Home | News    Tuesday 24 January 2012

Kiir explains decision to halt oil production as Sudan plays it down


By Ngor Arol Garang

January 23, 2012 (JUBA) - South Sudan’s president, Salva Kiir has asked the country’s legislature to back his government’s decision to halt oil production in the wake of what he described as “looting” by neighbouring Sudan of oil revenues worth $815 million.

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South Sudan’s President Salva Kiir Mayardit during his Monday’s speech before the parliament on the current oil dispute with neighboring Sudan (ST)

Landlocked South Sudan decided last week to shut down oil production countrywide after its officials said that ex-civil war foe Sudan is stealing South Sudan’s crude oil flowing through its pipeline infrastructure to export terminals in Port Sudan. Southern officials also accused Sudan of blocking vessels laden with oil from sailing out of Port Sudan.

Khartoum defended its decision to confiscate southern oil, saying Juba has failed to pay any fees for using Sudan’s facilities since South Sudan seceded in July last year, as per the 2005 peace deal that ended more than two decades of civil wars between the two sides.

Addressing members of the Juba based National Legislative Assembly, President Kiir explained that his government took the decision to halt oil production after exhausting all possibilities of a peaceful settlement, and after there was no guarantee that oil flowing through Sudan would “reach its intended destination”.

He went on to recount that Khartoum informed them on December 6 that all oil shipments belonging to South Sudan would only be allowed to leave Port Sudan after paying the “exorbitant” amount of $32.2 per barrel.

South Sudan strongly objects to Khartoum’s demands of $32.2 per barrel, saying it is “a broad daylight robbery,” according to one official, and insisting it will only pay fees in accordance with international standards.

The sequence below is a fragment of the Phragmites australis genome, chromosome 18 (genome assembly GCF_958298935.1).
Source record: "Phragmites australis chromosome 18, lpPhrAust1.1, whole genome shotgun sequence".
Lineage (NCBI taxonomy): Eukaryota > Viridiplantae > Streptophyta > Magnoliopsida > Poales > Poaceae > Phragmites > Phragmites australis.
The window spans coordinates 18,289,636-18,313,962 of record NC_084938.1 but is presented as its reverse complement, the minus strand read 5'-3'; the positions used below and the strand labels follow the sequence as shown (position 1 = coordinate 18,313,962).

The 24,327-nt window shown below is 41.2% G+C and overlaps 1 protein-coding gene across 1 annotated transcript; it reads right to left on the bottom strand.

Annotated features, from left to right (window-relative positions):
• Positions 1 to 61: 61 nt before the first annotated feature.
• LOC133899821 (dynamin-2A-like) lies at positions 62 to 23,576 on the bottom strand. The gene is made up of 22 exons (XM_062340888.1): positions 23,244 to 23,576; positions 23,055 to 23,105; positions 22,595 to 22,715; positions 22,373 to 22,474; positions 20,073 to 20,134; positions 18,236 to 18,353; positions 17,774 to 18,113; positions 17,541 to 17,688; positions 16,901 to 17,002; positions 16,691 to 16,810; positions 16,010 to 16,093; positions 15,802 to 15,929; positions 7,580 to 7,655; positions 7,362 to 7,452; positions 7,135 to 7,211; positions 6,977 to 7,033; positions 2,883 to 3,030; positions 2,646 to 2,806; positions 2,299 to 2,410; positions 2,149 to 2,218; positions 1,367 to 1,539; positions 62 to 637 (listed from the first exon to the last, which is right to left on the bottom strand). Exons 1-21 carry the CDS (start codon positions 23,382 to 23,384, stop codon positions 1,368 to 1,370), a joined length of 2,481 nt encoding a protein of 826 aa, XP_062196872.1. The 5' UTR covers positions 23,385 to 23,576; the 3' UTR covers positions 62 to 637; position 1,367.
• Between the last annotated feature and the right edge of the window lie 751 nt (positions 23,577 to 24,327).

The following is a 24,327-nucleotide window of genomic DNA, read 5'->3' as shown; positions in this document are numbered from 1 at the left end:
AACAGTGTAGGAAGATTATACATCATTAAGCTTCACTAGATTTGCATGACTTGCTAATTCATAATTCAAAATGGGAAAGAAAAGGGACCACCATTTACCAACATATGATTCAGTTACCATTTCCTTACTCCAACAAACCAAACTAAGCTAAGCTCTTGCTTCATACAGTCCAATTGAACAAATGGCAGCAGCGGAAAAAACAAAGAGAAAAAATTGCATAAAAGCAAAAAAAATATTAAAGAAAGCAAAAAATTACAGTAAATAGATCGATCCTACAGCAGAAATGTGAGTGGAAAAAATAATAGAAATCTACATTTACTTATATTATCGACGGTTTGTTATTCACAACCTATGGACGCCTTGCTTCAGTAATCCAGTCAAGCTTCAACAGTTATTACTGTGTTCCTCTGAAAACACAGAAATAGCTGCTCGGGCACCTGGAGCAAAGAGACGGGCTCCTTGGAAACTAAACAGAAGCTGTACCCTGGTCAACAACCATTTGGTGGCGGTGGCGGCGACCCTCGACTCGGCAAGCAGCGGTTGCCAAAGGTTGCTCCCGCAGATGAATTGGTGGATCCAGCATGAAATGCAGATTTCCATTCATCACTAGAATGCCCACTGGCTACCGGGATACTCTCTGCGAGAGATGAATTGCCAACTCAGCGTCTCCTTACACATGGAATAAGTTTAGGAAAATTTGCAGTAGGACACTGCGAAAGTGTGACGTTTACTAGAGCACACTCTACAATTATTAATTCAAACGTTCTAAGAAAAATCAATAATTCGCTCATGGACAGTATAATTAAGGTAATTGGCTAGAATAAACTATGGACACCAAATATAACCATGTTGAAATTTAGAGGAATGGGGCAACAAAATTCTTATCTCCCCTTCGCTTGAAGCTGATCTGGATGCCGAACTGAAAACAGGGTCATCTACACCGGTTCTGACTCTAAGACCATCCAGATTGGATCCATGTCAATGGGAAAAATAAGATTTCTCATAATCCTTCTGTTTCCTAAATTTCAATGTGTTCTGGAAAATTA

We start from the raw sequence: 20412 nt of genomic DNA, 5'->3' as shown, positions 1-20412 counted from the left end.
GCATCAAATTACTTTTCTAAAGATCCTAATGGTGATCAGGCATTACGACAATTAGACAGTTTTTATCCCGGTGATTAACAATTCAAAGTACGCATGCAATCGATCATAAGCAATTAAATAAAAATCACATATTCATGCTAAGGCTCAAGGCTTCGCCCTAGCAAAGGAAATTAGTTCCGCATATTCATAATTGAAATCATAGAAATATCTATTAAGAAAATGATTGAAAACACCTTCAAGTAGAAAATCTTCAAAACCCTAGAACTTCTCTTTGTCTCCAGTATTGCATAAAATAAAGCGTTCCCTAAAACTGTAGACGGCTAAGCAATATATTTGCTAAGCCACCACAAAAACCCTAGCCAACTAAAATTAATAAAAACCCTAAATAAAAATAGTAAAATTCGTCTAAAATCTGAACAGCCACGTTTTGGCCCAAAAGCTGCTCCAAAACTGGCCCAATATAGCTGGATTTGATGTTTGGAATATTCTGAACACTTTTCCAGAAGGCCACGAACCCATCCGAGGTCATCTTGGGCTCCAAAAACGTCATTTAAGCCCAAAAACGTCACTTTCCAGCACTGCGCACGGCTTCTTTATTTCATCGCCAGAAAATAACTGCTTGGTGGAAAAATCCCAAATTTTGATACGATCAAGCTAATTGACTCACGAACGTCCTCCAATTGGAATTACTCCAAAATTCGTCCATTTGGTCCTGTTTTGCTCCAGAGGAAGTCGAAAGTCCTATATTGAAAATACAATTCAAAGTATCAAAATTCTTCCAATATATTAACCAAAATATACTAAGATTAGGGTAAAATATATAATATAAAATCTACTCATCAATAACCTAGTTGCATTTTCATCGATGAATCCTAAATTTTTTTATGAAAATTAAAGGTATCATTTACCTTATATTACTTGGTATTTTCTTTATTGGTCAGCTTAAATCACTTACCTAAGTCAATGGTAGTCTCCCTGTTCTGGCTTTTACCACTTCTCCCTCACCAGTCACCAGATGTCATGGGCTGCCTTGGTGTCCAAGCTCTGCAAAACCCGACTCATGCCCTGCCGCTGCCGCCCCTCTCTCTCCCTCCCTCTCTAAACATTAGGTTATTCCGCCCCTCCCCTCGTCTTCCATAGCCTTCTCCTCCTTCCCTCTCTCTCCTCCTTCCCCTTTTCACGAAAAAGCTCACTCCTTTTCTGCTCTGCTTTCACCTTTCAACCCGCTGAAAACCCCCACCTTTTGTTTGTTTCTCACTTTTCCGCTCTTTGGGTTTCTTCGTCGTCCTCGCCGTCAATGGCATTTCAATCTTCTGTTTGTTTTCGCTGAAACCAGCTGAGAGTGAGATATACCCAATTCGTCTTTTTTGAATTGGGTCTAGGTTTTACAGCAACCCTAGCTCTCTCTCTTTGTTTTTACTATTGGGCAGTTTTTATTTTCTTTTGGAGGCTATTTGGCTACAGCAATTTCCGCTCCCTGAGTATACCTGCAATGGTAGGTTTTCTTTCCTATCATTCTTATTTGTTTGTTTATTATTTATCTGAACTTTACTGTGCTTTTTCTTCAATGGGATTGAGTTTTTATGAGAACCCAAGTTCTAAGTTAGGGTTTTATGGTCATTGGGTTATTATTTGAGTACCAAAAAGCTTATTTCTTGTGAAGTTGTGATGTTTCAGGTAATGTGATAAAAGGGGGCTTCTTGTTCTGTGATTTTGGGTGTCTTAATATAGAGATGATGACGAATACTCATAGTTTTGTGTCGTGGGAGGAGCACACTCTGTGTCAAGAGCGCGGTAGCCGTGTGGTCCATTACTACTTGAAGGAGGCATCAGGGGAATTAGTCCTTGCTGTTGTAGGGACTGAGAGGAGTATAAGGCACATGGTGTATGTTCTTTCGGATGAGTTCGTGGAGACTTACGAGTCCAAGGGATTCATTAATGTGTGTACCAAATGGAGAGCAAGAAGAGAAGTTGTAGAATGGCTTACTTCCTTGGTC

Kiir revealed that last week he sent envoys to Kenya, Uganda and Ethiopia whose presidents reached out to Sudan’s president, Omar Hassan al-Bashir and asked him to stop taking “unilateral decisions” about South Sudan’s oil.

“The response from Bashir is that he will not stop taking oil until we pay the exorbitant amount of $32.2 per barrel, something that is completely out of international norms and a precedence that we are unwilling to set,” Kiir declared.

According to Kiir, the total amount of oil revenues “looted” by Khartoum since December through blocking oil shipments and diversions amounts to approximately $815 million.

“We cannot allow assets which clearly belong to the Republic of South Sudan to be subject to further diversion,” he told parliamentarians in explaining his cabinet’s decision to halt production with immediate effect.

However, Kiir acknowledged that his country needs to find “other sources of funding” in order to cope with the disruption of oil revenues on which South Sudan’s growing economy heavily relies.

The president revealed that he had already instructed the ministry of finance to devise “contingency plans” to accelerate the collection of non-oil revenues.

He further emitted assurances that the government can survive “for the immediate future” on the existing cash reserves.

“I want to assure the people of South Sudan that all measures will be taken to ensure that any disruption is minimal” he said.

Kiir also warned that the disruption of oil revenues “could last many months” in light of what he termed as the Sudanese government’s failure to negotiate “in good faith”.

He however did not shut the door on continued negotiations with Sudan, saying his government would do everything possible to resolve the impasses and restore the flow of oil.

“I call upon this august house to support the decision of the Council of Ministers to stop the flow of oil and search for alternative sources of funding to manage government projects,” Kiir told the MPs.

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A demonstration in Juba in support of South Sudan government (ST/FILE)